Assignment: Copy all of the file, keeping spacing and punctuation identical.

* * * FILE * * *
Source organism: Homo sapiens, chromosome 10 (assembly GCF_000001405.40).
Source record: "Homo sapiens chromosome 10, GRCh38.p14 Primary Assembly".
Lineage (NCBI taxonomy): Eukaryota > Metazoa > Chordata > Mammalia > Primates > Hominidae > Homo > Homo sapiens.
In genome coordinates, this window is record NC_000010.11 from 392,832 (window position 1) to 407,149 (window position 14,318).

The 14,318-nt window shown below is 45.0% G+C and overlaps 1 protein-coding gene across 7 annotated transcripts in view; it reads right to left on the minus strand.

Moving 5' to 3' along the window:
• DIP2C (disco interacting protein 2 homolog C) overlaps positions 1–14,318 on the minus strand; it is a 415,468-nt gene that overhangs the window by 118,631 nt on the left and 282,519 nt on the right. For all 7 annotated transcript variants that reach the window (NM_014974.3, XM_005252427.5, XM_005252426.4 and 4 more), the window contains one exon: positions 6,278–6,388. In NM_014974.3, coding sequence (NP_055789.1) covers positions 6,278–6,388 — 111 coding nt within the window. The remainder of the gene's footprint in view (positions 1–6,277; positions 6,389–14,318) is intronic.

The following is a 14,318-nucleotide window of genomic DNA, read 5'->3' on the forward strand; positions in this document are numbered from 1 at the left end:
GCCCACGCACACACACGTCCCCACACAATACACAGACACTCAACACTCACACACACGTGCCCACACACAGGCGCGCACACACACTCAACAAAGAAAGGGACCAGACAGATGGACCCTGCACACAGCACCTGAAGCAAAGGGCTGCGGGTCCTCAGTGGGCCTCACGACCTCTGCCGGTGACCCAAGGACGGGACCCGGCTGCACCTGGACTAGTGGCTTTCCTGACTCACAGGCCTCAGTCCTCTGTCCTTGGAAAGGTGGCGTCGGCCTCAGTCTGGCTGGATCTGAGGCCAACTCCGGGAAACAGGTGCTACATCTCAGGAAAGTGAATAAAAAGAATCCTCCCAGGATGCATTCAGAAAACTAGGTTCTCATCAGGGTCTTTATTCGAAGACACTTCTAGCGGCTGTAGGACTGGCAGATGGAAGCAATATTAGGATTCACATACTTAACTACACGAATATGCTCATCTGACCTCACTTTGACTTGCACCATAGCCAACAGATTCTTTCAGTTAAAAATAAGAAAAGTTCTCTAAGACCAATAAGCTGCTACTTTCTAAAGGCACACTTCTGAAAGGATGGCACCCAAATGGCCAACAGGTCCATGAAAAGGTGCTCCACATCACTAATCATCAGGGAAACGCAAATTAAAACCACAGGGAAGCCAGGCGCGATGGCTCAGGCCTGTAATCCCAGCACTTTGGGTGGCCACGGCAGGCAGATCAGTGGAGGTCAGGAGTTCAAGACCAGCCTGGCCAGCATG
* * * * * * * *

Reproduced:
Source organism: Homo sapiens, chromosome 10 (assembly GCF_000001405.40).
Source record: "Homo sapiens chromosome 10, GRCh38.p14 Primary Assembly".
Lineage (NCBI taxonomy): Eukaryota > Metazoa > Chordata > Mammalia > Primates > Hominidae > Homo > Homo sapiens.
In genome coordinates, this window is record NC_000010.11 from 392,832 (window position 1) to 407,149 (window position 14,318).

The 14,318-nt window shown below is 45.0% G+C and overlaps 1 protein-coding gene across 7 annotated transcripts in view; it reads right to left on the minus strand.

Moving 5' to 3' along the window:
• DIP2C (disco interacting protein 2 homolog C) overlaps positions 1–14,318 on the minus strand; it is a 415,468-nt gene that overhangs the window by 118,631 nt on the left and 282,519 nt on the right. For all 7 annotated transcript variants that reach the window (NM_014974.3, XM_005252427.5, XM_005252426.4 and 4 more), the window contains one exon: positions 6,278–6,388. In NM_014974.3, coding sequence (NP_055789.1) covers positions 6,278–6,388 — 111 coding nt within the window. The remainder of the gene's footprint in view (positions 1–6,277; positions 6,389–14,318) is intronic.

The following is a 14,318-nucleotide window of genomic DNA, read 5'->3' on the forward strand; positions in this document are numbered from 1 at the left end:
GCCCACGCACACACACGTCCCCACACAATACACAGACACTCAACACTCACACACACGTGCCCACACACAGGCGCGCACACACACTCAACAAAGAAAGGGACCAGACAGATGGACCCTGCACACAGCACCTGAAGCAAAGGGCTGCGGGTCCTCAGTGGGCCTCACGACCTCTGCCGGTGACCCAAGGACGGGACCCGGCTGCACCTGGACTAGTGGCTTTCCTGACTCACAGGCCTCAGTCCTCTGTCCTTGGAAAGGTGGCGTCGGCCTCAGTCTGGCTGGATCTGAGGCCAACTCCGGGAAACAGGTGCTACATCTCAGGAAAGTGAATAAAAAGAATCCTCCCAGGATGCATTCAGAAAACTAGGTTCTCATCAGGGTCTTTATTCGAAGACACTTCTAGCGGCTGTAGGACTGGCAGATGGAAGCAATATTAGGATTCACATACTTAACTACACGAATATGCTCATCTGACCTCACTTTGACTTGCACCATAGCCAACAGATTCTTTCAGTTAAAAATAAGAAAAGTTCTCTAAGACCAATAAGCTGCTACTTTCTAAAGGCACACTTCTGAAAGGATGGCACCCAAATGGCCAACAGGTCCATGAAAAGGTGCTCCACATCACTAATCATCAGGGAAACGCAAATTAAAACCACAGGGAAGCCAGGCGCGATGGCTCAGGCCTGTAATCCCAGCACTTTGGGTGGCCACGGCAGGCAGATCAGTGGAGGTCAGGAGTTCAAGACCAGCCTGGCCAGCATG